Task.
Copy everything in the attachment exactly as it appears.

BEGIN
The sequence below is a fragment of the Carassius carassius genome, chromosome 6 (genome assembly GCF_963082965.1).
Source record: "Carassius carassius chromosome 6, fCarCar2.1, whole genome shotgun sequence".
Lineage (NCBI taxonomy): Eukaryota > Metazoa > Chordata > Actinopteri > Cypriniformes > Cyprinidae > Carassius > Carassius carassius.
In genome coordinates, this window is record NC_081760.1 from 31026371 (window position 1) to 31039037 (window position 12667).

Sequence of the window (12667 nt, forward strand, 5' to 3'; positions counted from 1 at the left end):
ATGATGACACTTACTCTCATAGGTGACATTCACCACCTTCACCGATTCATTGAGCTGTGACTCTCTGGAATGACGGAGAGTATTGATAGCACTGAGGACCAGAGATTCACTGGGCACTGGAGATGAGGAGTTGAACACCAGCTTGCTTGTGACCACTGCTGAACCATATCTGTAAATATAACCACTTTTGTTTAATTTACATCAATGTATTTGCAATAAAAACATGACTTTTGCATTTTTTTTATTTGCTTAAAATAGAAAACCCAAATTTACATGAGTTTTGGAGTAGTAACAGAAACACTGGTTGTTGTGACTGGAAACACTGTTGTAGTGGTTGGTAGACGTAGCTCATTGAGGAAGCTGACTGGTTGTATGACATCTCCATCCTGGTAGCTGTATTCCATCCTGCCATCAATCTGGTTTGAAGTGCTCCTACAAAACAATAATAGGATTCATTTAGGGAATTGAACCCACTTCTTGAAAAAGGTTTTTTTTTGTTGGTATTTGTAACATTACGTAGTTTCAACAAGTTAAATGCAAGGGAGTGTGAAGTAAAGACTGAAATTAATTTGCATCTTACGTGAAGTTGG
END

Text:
The sequence below is a fragment of the Carassius carassius genome, chromosome 6 (genome assembly GCF_963082965.1).
Source record: "Carassius carassius chromosome 6, fCarCar2.1, whole genome shotgun sequence".
Lineage (NCBI taxonomy): Eukaryota > Metazoa > Chordata > Actinopteri > Cypriniformes > Cyprinidae > Carassius > Carassius carassius.
In genome coordinates, this window is record NC_081760.1 from 31026371 (window position 1) to 31039037 (window position 12667).

Sequence of the window (12667 nt, forward strand, 5' to 3'; positions counted from 1 at the left end):
ATGATGACACTTACTCTCATAGGTGACATTCACCACCTTCACCGATTCATTGAGCTGTGACTCTCTGGAATGACGGAGAGTATTGATAGCACTGAGGACCAGAGATTCACTGGGCACTGGAGATGAGGAGTTGAACACCAGCTTGCTTGTGACCACTGCTGAACCATATCTGTAAATATAACCACTTTTGTTTAATTTACATCAATGTATTTGCAATAAAAACATGACTTTTGCATTTTTTTTATTTGCTTAAAATAGAAAACCCAAATTTACATGAGTTTTGGAGTAGTAACAGAAACACTGGTTGTTGTGACTGGAAACACTGTTGTAGTGGTTGGTAGACGTAGCTCATTGAGGAAGCTGACTGGTTGTATGACATCTCCATCCTGGTAGCTGTATTCCATCCTGCCATCAATCTGGTTTGAAGTGCTCCTACAAAACAATAATAGGATTCATTTAGGGAATTGAACCCACTTCTTGAAAAAGGTTTTTTTTTGTTGGTATTTGTAACATTACGTAGTTTCAACAAGTTAAATGCAAGGGAGTGTGAAGTAAAGACTGAAATTAATTTGCATCTTACGTGAAGTTGG